April 05, 2019

What is Gonorrhea: Symptoms | Treatment | Prevention

Written By: Omotoso Christianah (RN,)

Gonorrhea is an infection caused by a sexually transmitted bacterium that can infect both males and females. Gonorrhea most often affects the urethra, rectum or throat. In females, gonorrhea can also infect the cervix.

Gonorrhea is most commonly spread during sex. But babies can be infected during childbirth if their mothers are infected. In babies, gonorrhea most commonly affects the eyes.

Gonorrhea is a common infection that, in many cases, causes no symptoms. You may not even know that you're infected. Abstaining from sex, using a condom if you do have sex and being in a mutually monogamous relationship are the best ways to prevent sexually transmitted infections.

Fast facts about gonorrhea

  • Gonorrhea is caused by the bacterium
  • Neisseria gonorrhoeae.
  • Gonorrhea can be passed from mother to baby during delivery.
  • Gonorrhea and chlamydia can be experienced simultaneously.
  • If untreated, gonorrhea can increase a person's risk of acquiring or transmitting HIV.

Causes of Gonorrhea

  • Gonorrhea is caused by the bacterium Neisseria gonorrhoeae. The gonorrhea bacteria are most often passed from one person to another during sexual contact, including oral, anal or vaginal intercourse.
  • The infection is transmitted through sexual contact with an infected person involving the penis, vagina, anus, or mouth. Men do not need to ejaculate to transmit or acquire gonorrhea.
  • It can also be passed from an infected mother to her baby during delivery

Risk factors of Gonorrhea

Factors that may increase your risk of gonorrhea infection include:

  1. Younger age
  2. A new sex partner
  3. A sex partner who has concurrent partners
  4. Multiple sex partners
  5. Previous gonorrhea diagnosis
  6. Having other sexually transmitted infections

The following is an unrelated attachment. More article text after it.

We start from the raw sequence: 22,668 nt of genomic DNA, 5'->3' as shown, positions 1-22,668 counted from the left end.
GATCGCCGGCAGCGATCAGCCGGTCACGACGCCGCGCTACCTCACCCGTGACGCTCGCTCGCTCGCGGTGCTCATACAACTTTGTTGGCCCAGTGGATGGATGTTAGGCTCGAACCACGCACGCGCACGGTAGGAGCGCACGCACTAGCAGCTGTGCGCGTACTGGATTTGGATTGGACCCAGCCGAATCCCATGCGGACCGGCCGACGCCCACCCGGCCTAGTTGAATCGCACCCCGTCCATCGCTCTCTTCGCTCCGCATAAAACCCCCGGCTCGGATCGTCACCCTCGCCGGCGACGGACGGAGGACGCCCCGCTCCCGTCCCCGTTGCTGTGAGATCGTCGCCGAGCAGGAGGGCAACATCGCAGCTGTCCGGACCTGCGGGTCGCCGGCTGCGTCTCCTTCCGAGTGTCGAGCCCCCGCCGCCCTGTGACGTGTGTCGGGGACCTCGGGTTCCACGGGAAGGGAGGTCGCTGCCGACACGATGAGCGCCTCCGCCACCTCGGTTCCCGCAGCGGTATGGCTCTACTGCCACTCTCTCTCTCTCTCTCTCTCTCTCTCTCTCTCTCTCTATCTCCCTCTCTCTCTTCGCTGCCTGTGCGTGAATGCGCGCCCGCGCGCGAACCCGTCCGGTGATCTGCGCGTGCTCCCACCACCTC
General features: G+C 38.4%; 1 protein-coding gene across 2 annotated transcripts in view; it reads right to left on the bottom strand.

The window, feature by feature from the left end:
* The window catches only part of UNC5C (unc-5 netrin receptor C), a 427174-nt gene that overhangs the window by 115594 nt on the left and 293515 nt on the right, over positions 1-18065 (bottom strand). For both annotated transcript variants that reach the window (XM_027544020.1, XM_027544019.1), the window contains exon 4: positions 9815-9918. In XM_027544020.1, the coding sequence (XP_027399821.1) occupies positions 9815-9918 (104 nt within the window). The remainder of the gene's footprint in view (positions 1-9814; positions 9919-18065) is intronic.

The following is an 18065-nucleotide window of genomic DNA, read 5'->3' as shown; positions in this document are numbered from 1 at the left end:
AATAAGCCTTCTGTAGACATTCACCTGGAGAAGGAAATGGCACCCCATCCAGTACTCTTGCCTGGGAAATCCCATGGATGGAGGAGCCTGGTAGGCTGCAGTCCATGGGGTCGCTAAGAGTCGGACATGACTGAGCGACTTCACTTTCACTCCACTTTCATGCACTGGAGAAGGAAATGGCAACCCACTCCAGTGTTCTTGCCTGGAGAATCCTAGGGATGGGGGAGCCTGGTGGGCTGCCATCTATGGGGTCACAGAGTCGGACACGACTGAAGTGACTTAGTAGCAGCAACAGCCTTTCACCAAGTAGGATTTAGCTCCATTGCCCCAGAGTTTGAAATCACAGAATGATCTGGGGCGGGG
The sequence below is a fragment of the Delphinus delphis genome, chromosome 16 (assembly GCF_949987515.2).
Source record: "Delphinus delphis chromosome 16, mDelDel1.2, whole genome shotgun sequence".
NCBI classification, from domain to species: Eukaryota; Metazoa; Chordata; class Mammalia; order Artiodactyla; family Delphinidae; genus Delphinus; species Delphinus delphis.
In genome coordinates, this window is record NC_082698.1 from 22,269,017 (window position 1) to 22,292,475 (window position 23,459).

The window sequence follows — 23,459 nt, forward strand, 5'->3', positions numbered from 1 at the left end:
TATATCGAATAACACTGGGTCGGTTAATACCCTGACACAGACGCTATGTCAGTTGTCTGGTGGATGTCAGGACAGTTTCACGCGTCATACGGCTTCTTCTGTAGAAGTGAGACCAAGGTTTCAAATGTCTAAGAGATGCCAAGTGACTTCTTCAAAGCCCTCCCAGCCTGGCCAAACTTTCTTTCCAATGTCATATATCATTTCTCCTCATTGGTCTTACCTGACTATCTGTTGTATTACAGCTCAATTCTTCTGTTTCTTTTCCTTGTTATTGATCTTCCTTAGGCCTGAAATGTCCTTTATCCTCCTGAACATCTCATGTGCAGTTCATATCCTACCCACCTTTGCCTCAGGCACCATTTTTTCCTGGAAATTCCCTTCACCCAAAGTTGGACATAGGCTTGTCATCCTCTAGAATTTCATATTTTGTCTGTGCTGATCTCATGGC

Gonorrhea can also affect these parts of the body:

Rectum: Signs and symptoms include anal itching, pus-like discharge from the rectum, spots of bright red blood on toilet tissue and having to strain during bowel movements.

Eyes: Gonorrhea that affects your eyes may cause eye pain, sensitivity to light, and pus-like discharge from one or both eyes.

Throat: Signs and symptoms of a throat infection may include a sore throat and swollen lymph nodes in the neck.

Joints: If one or more joints become infected by bacteria (septic arthritis), the affected joints may be warm, red, swollen and extremely painful, especially when you move an affected joint.

Symptoms of Gonorrhea in men and women

Symptoms of Gonorrhea

Symptoms may be absent despite an active gonorrheal infection. Symptoms can appear anywhere from 1-14 days following exposure to the infection.

Men and women experience slightly different symptoms; these can include:

Symptoms of Gonorrhea in Men:

  1. white, yellow, or green urethral discharge, resembling pus
  2. inflammation or swelling of the foreskin
  3. pain in the testicles or scrotum
  4. painful or frequent urination
  5. anal discharge, itching, pain, bleeding, or pain when passing stools
  6. itching, difficulty swallowing, or swollen neck lymph nodes
  7. eye pain, light sensitivity, or eye discharge resembling pus
  8. red, swollen, warm, painful joints

Symptoms of Gonorrhea in Women

  • painful sexual intercourse
  • fever
  • yellow or green vaginal discharge
  • vulvar swelling
  • bleeding in-between periods
  • heavier periods
  • bleeding after intercourse
  • vomiting and abdominal or pelvic pain
  • painful or frequent urination
  • sore throat, itching, difficulty swallowing, or swollen neck lymph nodes
  • eye pain, light sensitivity, and eye discharge resembling pus red, swollen, warm, painful joints

Anal(Anus) gonorrhea signs  may include: